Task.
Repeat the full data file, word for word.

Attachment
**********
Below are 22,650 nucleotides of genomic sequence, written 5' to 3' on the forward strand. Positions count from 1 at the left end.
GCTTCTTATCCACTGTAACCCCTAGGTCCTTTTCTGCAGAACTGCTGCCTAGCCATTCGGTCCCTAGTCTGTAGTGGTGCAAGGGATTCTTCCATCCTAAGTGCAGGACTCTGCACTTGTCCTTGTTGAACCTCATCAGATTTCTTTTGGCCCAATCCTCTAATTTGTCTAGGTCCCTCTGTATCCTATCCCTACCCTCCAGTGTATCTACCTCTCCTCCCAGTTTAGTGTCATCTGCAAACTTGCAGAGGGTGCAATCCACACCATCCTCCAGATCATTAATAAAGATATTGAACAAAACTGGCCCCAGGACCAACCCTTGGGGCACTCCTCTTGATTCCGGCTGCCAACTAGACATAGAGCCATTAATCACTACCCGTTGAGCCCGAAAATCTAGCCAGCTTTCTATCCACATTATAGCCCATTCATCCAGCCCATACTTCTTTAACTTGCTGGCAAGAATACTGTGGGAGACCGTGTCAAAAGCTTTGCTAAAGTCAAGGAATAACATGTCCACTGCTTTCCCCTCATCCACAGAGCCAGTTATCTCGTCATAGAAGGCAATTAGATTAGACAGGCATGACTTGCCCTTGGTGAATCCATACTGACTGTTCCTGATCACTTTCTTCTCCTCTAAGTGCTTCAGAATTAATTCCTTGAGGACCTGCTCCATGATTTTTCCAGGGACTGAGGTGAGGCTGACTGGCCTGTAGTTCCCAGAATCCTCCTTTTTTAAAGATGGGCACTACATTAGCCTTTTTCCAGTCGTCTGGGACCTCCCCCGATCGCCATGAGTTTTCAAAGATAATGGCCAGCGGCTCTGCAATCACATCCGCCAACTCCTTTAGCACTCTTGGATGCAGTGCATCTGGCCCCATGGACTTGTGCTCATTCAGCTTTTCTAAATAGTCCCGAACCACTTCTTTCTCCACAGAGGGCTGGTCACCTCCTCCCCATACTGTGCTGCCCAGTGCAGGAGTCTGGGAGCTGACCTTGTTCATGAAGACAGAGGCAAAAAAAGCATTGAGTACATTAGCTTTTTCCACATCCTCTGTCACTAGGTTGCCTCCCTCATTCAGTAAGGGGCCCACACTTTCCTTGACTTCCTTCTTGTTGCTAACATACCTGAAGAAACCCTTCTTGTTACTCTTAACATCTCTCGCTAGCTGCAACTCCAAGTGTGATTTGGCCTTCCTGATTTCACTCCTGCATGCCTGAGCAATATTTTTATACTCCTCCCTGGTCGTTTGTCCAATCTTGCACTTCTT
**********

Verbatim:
Below are 22,650 nucleotides of genomic sequence, written 5' to 3' on the forward strand. Positions count from 1 at the left end.
GCTTCTTATCCACTGTAACCCCTAGGTCCTTTTCTGCAGAACTGCTGCCTAGCCATTCGGTCCCTAGTCTGTAGTGGTGCAAGGGATTCTTCCATCCTAAGTGCAGGACTCTGCACTTGTCCTTGTTGAACCTCATCAGATTTCTTTTGGCCCAATCCTCTAATTTGTCTAGGTCCCTCTGTATCCTATCCCTACCCTCCAGTGTATCTACCTCTCCTCCCAGTTTAGTGTCATCTGCAAACTTGCAGAGGGTGCAATCCACACCATCCTCCAGATCATTAATAAAGATATTGAACAAAACTGGCCCCAGGACCAACCCTTGGGGCACTCCTCTTGATTCCGGCTGCCAACTAGACATAGAGCCATTAATCACTACCCGTTGAGCCCGAAAATCTAGCCAGCTTTCTATCCACATTATAGCCCATTCATCCAGCCCATACTTCTTTAACTTGCTGGCAAGAATACTGTGGGAGACCGTGTCAAAAGCTTTGCTAAAGTCAAGGAATAACATGTCCACTGCTTTCCCCTCATCCACAGAGCCAGTTATCTCGTCATAGAAGGCAATTAGATTAGACAGGCATGACTTGCCCTTGGTGAATCCATACTGACTGTTCCTGATCACTTTCTTCTCCTCTAAGTGCTTCAGAATTAATTCCTTGAGGACCTGCTCCATGATTTTTCCAGGGACTGAGGTGAGGCTGACTGGCCTGTAGTTCCCAGAATCCTCCTTTTTTAAAGATGGGCACTACATTAGCCTTTTTCCAGTCGTCTGGGACCTCCCCCGATCGCCATGAGTTTTCAAAGATAATGGCCAGCGGCTCTGCAATCACATCCGCCAACTCCTTTAGCACTCTTGGATGCAGTGCATCTGGCCCCATGGACTTGTGCTCATTCAGCTTTTCTAAATAGTCCCGAACCACTTCTTTCTCCACAGAGGGCTGGTCACCTCCTCCCCATACTGTGCTGCCCAGTGCAGGAGTCTGGGAGCTGACCTTGTTCATGAAGACAGAGGCAAAAAAAGCATTGAGTACATTAGCTTTTTCCACATCCTCTGTCACTAGGTTGCCTCCCTCATTCAGTAAGGGGCCCACACTTTCCTTGACTTCCTTCTTGTTGCTAACATACCTGAAGAAACCCTTCTTGTTACTCTTAACATCTCTCGCTAGCTGCAACTCCAAGTGTGATTTGGCCTTCCTGATTTCACTCCTGCATGCCTGAGCAATATTTTTATACTCCTCCCTGGTCGTTTGTCCAATCTTGCACTTCTT